I love to hate the phrase “sleep like a baby.” It’s a beautiful example of a saying that’s based on the exact opposite of what it’s intended to convey. Babies (many of them, anyway) are rotten sleepers.
During my last pregnancy, I wondered if I might luck out with a good sleeper. Or at least an average sleeper. But my third little sweetie didn’t deliver. At nearly 8 months, he (and I) still wake up several times a night. That’s a drag, but not a surprising or big one. This time around, I had very low expectations.
A recent survey of 388 Canadian mothers supports those rock-bottom expectations. It found that many babies don’t sleep through the night. At 6 months of age, 43 percent of infants were sleeping an uninterrupted 8 hours during the night. That means that 57 percent of these babies — more than half — were not. When researchers relaxed their “overnight” definition... Read More
Sometime around 9 p.m., before the second leg of a cross-country flight, my just-turned-4-year-old decided she had had enough. She let out a scream and went full noodle right at the end of a moving walkway in Chicago Midway. I had the baby in a... Read More
I’m making my way through my third round of breastfeeding a newborn and taking stock of how things are going. Some aspects are definitely easier: My milk came in really quickly (a perk of being a repeat lactator), the fancy breastfeeding baby holds... Read More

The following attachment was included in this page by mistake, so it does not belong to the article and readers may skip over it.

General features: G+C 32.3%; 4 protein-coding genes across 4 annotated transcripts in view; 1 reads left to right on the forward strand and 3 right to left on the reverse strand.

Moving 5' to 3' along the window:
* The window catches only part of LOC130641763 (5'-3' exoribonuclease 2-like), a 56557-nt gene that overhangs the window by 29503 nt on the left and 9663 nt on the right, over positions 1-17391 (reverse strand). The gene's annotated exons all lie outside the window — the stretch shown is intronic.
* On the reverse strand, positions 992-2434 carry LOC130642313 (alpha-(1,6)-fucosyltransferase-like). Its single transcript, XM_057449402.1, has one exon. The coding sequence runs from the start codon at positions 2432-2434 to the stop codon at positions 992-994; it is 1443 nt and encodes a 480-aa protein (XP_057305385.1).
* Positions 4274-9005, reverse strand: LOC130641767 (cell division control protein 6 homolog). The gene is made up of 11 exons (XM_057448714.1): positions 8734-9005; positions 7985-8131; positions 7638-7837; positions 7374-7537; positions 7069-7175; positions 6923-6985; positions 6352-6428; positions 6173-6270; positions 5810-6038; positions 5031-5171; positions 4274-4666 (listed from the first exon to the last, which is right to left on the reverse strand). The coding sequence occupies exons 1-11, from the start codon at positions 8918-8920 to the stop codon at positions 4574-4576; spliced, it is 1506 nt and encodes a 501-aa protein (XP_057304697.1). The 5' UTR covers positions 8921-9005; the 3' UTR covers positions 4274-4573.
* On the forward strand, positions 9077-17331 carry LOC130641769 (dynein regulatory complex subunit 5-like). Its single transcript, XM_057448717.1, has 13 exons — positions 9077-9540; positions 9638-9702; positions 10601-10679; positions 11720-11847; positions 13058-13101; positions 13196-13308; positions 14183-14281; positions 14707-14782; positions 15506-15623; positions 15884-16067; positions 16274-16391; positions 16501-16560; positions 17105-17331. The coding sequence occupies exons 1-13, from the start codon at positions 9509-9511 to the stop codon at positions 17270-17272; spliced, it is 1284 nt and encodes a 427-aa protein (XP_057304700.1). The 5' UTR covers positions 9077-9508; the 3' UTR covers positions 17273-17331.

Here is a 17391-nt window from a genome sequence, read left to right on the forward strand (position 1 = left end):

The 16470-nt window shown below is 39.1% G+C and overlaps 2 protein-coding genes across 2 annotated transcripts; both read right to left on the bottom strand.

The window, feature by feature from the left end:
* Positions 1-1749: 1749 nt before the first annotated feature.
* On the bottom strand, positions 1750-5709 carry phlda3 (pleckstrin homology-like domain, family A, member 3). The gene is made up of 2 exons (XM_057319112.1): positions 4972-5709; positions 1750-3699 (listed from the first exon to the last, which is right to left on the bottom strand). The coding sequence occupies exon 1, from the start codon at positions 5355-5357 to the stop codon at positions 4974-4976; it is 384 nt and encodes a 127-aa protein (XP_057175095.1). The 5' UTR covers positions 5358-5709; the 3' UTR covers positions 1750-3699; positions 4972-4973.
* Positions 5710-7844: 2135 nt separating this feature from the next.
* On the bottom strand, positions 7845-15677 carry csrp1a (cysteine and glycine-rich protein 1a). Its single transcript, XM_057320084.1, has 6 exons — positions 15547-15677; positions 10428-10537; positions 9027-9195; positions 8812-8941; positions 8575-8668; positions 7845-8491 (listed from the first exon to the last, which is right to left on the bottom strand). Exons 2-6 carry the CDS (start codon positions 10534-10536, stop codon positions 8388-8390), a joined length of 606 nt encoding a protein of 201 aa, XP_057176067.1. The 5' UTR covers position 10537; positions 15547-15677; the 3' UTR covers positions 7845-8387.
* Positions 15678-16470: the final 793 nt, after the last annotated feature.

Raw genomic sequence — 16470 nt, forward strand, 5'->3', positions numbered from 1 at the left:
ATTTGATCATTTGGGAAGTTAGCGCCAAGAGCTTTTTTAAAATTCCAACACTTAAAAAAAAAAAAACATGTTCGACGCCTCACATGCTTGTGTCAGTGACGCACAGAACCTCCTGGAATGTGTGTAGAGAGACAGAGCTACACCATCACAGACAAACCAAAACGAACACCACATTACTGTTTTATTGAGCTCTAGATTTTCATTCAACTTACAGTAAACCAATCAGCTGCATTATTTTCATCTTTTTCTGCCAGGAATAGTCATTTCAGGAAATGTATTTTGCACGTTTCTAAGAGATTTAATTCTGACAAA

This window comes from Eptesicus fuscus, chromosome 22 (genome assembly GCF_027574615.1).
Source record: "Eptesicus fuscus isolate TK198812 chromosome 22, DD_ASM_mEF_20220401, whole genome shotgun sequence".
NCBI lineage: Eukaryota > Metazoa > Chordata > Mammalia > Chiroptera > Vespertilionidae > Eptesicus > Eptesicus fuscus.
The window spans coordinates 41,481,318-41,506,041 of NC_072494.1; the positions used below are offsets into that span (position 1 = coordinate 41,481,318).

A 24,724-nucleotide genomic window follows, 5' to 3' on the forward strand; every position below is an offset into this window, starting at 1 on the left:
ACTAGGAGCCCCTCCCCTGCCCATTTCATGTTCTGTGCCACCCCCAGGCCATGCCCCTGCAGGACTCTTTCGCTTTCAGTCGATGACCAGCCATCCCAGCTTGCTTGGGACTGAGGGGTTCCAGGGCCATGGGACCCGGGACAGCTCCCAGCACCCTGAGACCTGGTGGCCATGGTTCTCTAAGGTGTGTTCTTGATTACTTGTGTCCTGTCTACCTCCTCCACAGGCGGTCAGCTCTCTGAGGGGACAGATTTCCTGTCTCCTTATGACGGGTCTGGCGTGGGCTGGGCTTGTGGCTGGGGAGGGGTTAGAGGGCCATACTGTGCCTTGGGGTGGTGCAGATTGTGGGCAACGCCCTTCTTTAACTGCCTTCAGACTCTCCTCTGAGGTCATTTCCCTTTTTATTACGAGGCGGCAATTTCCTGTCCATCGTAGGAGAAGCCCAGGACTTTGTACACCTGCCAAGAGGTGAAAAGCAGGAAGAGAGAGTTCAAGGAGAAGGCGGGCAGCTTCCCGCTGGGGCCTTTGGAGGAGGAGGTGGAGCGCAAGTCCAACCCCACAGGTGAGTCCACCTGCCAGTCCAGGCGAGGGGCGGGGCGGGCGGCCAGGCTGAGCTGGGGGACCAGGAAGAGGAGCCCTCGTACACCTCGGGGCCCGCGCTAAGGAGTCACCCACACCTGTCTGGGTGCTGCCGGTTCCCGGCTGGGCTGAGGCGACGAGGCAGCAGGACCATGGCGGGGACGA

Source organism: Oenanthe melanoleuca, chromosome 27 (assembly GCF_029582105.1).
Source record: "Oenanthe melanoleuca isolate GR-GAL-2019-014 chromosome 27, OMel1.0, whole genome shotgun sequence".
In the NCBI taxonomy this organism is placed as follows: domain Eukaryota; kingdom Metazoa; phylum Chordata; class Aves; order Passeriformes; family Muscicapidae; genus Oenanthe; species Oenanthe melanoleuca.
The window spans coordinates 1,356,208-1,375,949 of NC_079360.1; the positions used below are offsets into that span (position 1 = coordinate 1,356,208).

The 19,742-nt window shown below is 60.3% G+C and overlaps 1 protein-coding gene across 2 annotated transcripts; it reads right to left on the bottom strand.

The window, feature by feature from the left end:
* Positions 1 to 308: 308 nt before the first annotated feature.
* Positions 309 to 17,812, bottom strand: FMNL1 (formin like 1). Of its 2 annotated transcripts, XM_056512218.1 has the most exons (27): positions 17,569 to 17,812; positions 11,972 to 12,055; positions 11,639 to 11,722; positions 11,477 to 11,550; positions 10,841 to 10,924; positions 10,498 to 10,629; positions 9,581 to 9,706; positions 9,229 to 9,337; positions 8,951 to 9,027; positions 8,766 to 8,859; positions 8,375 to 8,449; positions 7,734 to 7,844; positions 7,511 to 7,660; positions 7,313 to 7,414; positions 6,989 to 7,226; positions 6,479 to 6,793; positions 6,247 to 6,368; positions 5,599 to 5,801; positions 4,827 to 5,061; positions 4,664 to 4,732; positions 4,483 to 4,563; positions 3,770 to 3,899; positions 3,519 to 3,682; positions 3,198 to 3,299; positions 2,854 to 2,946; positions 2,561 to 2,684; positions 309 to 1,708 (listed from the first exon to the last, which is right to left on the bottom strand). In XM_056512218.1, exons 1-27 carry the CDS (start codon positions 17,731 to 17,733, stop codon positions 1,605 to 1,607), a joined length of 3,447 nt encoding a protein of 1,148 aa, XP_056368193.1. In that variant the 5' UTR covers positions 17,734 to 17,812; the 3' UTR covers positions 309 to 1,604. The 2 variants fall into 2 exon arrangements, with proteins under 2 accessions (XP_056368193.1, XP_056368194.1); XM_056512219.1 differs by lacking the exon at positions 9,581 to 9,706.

Getting help from a toddler is a bit like not getting help: They mean well, but you may end up with more of a mess than when you started.But given the choice, many kids prefer “real” activities to imaginary games, Bruce Bower recently... Read More
Like millions of parents, I post pictures of my kid on Instagram. When she was born, her father and I had a brief conversation about whether it was “dangerous” in a very nebulous sense. Comforted by the fact that I use a fake name on my account, we... Read More
As I’ve been reporting a story about the opioid epidemic, I’ve sorted through a lot of tragic numbers that make the astronomical spike in deaths and injuries related to the drugs feel more real.The rise in the abuse of opioids — powerfully addictive... Read More
Hunter-gatherers and farming villagers don’t write parenting handbooks, much less read them. But parents in WEIRD societies — Western, educated, industrialized, rich and democratic — can still learn a few childrearing lessons from their counterparts... Read More